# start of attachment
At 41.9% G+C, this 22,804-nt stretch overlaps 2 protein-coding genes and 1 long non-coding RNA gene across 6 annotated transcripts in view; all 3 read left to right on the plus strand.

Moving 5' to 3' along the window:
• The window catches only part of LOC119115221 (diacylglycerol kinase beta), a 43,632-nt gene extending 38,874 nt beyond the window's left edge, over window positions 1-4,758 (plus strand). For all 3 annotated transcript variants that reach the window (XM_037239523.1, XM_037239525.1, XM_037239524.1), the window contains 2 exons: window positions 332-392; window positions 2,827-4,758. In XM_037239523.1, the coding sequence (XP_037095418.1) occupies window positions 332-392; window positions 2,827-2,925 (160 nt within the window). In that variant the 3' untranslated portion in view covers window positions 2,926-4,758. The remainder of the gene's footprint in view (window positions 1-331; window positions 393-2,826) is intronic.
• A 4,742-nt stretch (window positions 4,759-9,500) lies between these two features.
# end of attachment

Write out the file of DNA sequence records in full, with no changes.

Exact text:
At 41.9% G+C, this 22,804-nt stretch overlaps 2 protein-coding genes and 1 long non-coding RNA gene across 6 annotated transcripts in view; all 3 read left to right on the plus strand.

Moving 5' to 3' along the window:
• The window catches only part of LOC119115221 (diacylglycerol kinase beta), a 43,632-nt gene extending 38,874 nt beyond the window's left edge, over window positions 1-4,758 (plus strand). For all 3 annotated transcript variants that reach the window (XM_037239523.1, XM_037239525.1, XM_037239524.1), the window contains 2 exons: window positions 332-392; window positions 2,827-4,758. In XM_037239523.1, the coding sequence (XP_037095418.1) occupies window positions 332-392; window positions 2,827-2,925 (160 nt within the window). In that variant the 3' untranslated portion in view covers window positions 2,926-4,758. The remainder of the gene's footprint in view (window positions 1-331; window positions 393-2,826) is intronic.
• A 4,742-nt stretch (window positions 4,759-9,500) lies between these two features.